A plaque remaining from the Big Apple Night Club at West 135th Street and Seventh Avenue in Harlem.

Above, a 1934 plaque from the Big Apple Night Club at West 135th Street and Seventh Avenue in Harlem. Discarded as trash in 2006.

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Entry from July 29, 2011
Politics of Respectability

The term “politics of respectability” is credited to a chapter title in Evelyn Brooks Higginbotham’s book, Righteous Discontent: The women’s movement in the Black Baptist Church, 1880-1920 (1993). “Politics of respectability” had been infrequently cited in print before 1993; the practice of the “politics of responsiblity” had been used in the civil rights movements of the 1960s and earlier.

“Politics of respectability” means that members of a minority group should behave responsibly within societal norms to become accepted. Irresponsible behavior by a single member of the group can be used against the entire group, preventing acceptance. Many people have rejected the “politics of respectability,” arguing that groups should be accepted into society first, without having to conform to others’ ideas of respectability.

Harvard University—Department of African and African American Studies
Evelyn Brooks Higginbotham
Victor S. Thomas Professor of History; Professor of African and African American Studies
Chair of the Department of African and African American Studies
Evelyn Brooks Higginbotham is the Victor S. Thomas Professor of History and of African and African American Studies at Harvard University.  She is currently the chair of the Department of African and African American Studies and has held this position since 2006.  She also served as Acting-Director of Harvard’s W.E.B. Du Bois Institute in the Spring 2008.

Google Books
Righteous Discontent:
The women’s movement in the Black Baptist Church, 1880-1920

By Evelyn Brooks Higginbotham
Cambridge, MA: Harvard University Press
Pg. 185:
Chapter 7
The Politics of Respectability
Pg. 186:
The black Baptist women’s opposition to the social structures and symbolic representations of white supremacy may be characterized by the concept of the “politics of respectability.”
Pg. 187:
The politics of respectability emphasized reform of individual behavior and attitudes both as a goal in itself and as a strategy for reform of the entire structural system of American race relations.

OCLC WorldCat record
Dark continent of our bodies : black feminism and the politics of respectability
Author:  E Frances White
Publisher: Philadelphia : Temple University Press, 2001.
Series:  Mapping racisms.
Edition/Format:  Book : English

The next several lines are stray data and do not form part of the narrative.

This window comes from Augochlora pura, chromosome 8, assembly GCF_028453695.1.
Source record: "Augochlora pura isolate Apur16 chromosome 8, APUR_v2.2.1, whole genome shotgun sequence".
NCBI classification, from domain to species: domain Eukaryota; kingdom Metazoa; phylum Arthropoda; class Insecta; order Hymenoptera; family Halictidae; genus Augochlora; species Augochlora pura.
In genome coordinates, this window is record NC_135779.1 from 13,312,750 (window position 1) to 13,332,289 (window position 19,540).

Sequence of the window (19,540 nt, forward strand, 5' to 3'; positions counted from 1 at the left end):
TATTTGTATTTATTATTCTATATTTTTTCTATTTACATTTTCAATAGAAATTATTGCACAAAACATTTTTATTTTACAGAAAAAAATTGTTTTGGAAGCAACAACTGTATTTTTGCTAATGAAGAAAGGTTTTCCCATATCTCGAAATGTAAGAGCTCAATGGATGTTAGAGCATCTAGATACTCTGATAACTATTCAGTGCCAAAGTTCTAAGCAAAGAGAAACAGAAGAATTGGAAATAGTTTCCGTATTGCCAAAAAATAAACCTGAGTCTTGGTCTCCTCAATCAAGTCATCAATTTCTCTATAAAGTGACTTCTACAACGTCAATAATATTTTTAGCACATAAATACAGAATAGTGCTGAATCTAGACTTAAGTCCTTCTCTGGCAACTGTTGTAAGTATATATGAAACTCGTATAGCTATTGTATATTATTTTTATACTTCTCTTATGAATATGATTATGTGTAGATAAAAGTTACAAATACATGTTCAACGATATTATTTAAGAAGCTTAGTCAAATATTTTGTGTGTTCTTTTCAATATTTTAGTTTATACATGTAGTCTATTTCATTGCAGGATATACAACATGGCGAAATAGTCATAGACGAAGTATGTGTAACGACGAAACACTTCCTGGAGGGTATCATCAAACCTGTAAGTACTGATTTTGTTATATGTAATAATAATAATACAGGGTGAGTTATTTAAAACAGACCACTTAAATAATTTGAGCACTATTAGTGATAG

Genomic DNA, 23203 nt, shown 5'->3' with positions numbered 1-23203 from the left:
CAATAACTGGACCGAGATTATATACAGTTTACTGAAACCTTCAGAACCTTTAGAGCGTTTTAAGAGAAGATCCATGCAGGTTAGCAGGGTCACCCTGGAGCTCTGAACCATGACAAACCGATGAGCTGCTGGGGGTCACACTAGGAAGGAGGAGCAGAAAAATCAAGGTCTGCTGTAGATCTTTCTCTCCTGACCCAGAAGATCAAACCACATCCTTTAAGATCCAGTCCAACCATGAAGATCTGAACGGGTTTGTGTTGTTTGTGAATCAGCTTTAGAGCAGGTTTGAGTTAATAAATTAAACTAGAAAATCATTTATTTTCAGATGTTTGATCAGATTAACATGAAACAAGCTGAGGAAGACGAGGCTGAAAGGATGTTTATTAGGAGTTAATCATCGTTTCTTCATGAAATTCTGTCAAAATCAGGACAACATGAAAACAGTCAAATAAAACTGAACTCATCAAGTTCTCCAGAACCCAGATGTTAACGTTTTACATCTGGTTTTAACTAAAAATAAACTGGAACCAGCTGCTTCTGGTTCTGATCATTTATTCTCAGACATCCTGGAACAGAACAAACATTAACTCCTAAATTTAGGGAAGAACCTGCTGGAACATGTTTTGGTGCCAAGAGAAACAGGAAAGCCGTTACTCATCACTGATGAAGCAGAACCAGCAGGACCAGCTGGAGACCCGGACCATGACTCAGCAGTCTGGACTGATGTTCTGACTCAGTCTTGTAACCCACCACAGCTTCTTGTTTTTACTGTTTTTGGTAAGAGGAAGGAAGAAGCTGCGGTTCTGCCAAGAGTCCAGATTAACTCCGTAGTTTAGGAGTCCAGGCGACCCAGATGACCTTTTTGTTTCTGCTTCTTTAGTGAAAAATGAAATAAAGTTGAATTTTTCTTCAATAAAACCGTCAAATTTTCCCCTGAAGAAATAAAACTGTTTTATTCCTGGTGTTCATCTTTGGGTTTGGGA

OCLC WorldCat record
Citizenship, welfare rights and the politics of respectability in rural and urban Mississippi, 1900-1980.
Author:  Amy Kearney Jordan
Publisher:  2003.
Dissertation:  Dissertation (Ph.D.)--University of Michigan.
Edition/Format:  Thesis/dissertation : English

OCLC WorldCat record
Gatekeeping and Remaking: The Politics of Respectability in African American Women’s History and Black Feminism
Author:  Paisley Jane Harris
Edition/Format:  Article : English
Publication:  Journal of Women’s History, v15 n1 (2003): 212-220

Google News Archive
10 August 2006, Sarasota (FL) Herald-Tribune, “Among other blacks, gays work for acceptance,” pg. 3E. cols. 3-4:
Boykin cites what he calls the “politics of respectability”—the belief, common to many minorities, that the “sins” of any individual will be held against the group as a whole.

Nothing new about Something New
Posted by Robyn Citizen • 9 Oct 2006
Her mother Joyce (Alfre Woodard) believes in the “Politics of Respectability”, a civil-rights era concept that emphasized the importance of blacks acting with self-restraint, self denial and strictly within the parameters of “respectable"behavior circumscribed by whites.

The Debate Link
Do We Still Need Civil Rights After Obama?
The focus on Obama’s victory helps to maintain one of the more pernicious elements of the “politics of respectability” model of civil rights reform. During the civil rights struggle, Black leaders were very careful to present only their most cherubic, idealized face. Their most innocent children, their most clearly qualified applicants, their most gifted (and fair-minded) leaders. It would be far more difficult for the wardens of White supremacy to argue that these people should be excluded from the fruits of the American dream.

Google Books
New Blood:
Third-wave feminism and the politics of menstruation

By Chris Bobel
New Brunswick, NJ: Rutgers University Press
Pg. 145:
In Righteous Discontent: The Women’s Movement in the Black Baptist Church, 1880–1920, Evelyn Brooks Higginbotham introduces the term “politics of respectability,” a concept that asks each African American to “assume responsibility for behavioral self-regulation, and self-improvement along moral, educationa; and economic lines.” She uses this term to characterize the Progressive-era activities of the Women’s Convention of the Black Baptist Church. Championed especially by Black Baptist women, the “politics of respectability” dictated a life devoted to temperance, hygienic practices (of both the body and property), frugality, and self-representation that was mannerly and sexually untainted.

Ella Baker Center for Human Rights
Fulfilling King’s Dream
by Zachary Norris on Mar 31, 2011
Theoretically, many people of color are still hung up on a failed “politics of respectability” that King himself abandoned. The principal tenet of the “politics of respectability” is that, freed of racial discrimination, {people of color} can meet the moral standards of white middle-class Americans.”

Posted by Barry Popik
New York CityGovernment/Law/Politics/Military • (0) Comments • Friday, July 29, 2011 • Permalink